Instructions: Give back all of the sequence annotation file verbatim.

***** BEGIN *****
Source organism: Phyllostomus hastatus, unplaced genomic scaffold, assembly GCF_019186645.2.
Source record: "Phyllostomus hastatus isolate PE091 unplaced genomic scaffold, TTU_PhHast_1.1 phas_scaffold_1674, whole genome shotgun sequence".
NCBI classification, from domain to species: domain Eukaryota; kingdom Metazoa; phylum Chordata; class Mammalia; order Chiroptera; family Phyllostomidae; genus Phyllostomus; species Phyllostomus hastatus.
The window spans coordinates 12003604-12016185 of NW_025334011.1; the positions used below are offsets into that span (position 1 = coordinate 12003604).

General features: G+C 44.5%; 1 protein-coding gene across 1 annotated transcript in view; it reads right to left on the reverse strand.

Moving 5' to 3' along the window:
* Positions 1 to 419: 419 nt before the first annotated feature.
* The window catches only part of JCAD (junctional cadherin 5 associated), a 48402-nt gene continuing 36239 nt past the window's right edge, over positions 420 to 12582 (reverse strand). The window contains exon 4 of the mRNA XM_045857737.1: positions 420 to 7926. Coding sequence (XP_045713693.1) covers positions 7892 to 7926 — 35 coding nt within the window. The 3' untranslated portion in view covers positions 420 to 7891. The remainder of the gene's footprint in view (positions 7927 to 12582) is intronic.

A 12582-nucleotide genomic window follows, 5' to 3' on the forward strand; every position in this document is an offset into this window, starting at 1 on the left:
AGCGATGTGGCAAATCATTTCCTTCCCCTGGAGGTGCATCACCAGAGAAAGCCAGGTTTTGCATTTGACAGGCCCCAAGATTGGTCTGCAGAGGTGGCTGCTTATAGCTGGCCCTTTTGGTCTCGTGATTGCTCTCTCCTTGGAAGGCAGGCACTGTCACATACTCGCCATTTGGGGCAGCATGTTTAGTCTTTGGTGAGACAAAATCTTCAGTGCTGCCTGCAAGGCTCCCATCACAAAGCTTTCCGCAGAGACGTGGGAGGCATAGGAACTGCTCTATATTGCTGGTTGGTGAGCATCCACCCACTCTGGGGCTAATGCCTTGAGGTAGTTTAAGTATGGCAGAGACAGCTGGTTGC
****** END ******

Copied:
Source organism: Phyllostomus hastatus, unplaced genomic scaffold, assembly GCF_019186645.2.
Source record: "Phyllostomus hastatus isolate PE091 unplaced genomic scaffold, TTU_PhHast_1.1 phas_scaffold_1674, whole genome shotgun sequence".
NCBI classification, from domain to species: domain Eukaryota; kingdom Metazoa; phylum Chordata; class Mammalia; order Chiroptera; family Phyllostomidae; genus Phyllostomus; species Phyllostomus hastatus.
The window spans coordinates 12003604-12016185 of NW_025334011.1; the positions used below are offsets into that span (position 1 = coordinate 12003604).

General features: G+C 44.5%; 1 protein-coding gene across 1 annotated transcript in view; it reads right to left on the reverse strand.

Moving 5' to 3' along the window:
* Positions 1 to 419: 419 nt before the first annotated feature.
* The window catches only part of JCAD (junctional cadherin 5 associated), a 48402-nt gene continuing 36239 nt past the window's right edge, over positions 420 to 12582 (reverse strand). The window contains exon 4 of the mRNA XM_045857737.1: positions 420 to 7926. Coding sequence (XP_045713693.1) covers positions 7892 to 7926 — 35 coding nt within the window. The 3' untranslated portion in view covers positions 420 to 7891. The remainder of the gene's footprint in view (positions 7927 to 12582) is intronic.

A 12582-nucleotide genomic window follows, 5' to 3' on the forward strand; every position in this document is an offset into this window, starting at 1 on the left:
AGCGATGTGGCAAATCATTTCCTTCCCCTGGAGGTGCATCACCAGAGAAAGCCAGGTTTTGCATTTGACAGGCCCCAAGATTGGTCTGCAGAGGTGGCTGCTTATAGCTGGCCCTTTTGGTCTCGTGATTGCTCTCTCCTTGGAAGGCAGGCACTGTCACATACTCGCCATTTGGGGCAGCATGTTTAGTCTTTGGTGAGACAAAATCTTCAGTGCTGCCTGCAAGGCTCCCATCACAAAGCTTTCCGCAGAGACGTGGGAGGCATAGGAACTGCTCTATATTGCTGGTTGGTGAGCATCCACCCACTCTGGGGCTAATGCCTTGAGGTAGTTTAAGTATGGCAGAGACAGCTGGTTGC